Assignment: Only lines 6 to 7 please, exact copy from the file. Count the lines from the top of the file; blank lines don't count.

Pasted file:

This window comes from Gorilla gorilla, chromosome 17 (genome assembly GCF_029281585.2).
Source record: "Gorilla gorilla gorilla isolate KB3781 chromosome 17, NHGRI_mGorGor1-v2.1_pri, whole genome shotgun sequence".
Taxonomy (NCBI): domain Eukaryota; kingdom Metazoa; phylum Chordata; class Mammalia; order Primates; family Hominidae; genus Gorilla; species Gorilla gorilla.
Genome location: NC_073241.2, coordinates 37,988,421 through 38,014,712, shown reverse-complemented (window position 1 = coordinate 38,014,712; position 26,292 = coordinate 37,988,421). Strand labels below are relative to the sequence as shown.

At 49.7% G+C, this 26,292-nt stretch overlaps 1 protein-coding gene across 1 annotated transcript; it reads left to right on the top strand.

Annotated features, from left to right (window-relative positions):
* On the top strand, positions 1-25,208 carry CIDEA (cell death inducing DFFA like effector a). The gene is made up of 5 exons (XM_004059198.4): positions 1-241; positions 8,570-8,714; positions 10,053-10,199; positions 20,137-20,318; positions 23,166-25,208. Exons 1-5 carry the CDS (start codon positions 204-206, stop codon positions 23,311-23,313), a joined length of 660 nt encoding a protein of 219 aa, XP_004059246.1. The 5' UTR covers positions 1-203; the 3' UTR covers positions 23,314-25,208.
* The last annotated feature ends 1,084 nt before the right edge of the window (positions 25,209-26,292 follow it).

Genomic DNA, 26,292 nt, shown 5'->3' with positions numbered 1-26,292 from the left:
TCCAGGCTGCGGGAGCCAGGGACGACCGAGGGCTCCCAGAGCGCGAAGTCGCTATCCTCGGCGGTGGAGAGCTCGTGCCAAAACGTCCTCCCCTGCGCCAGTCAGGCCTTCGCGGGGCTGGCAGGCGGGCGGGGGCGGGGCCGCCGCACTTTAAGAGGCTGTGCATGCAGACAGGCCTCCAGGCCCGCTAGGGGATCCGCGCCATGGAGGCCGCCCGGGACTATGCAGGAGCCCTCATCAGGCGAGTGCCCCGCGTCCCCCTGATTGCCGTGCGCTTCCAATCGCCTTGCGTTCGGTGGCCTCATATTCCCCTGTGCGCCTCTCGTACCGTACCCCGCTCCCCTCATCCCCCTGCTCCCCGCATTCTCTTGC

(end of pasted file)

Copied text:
Annotated features, from left to right (window-relative positions):
* On the top strand, positions 1-25,208 carry CIDEA (cell death inducing DFFA like effector a). The gene is made up of 5 exons (XM_004059198.4): positions 1-241; positions 8,570-8,714; positions 10,053-10,199; positions 20,137-20,318; positions 23,166-25,208. Exons 1-5 carry the CDS (start codon positions 204-206, stop codon positions 23,311-23,313), a joined length of 660 nt encoding a protein of 219 aa, XP_004059246.1. The 5' UTR covers positions 1-203; the 3' UTR covers positions 23,314-25,208.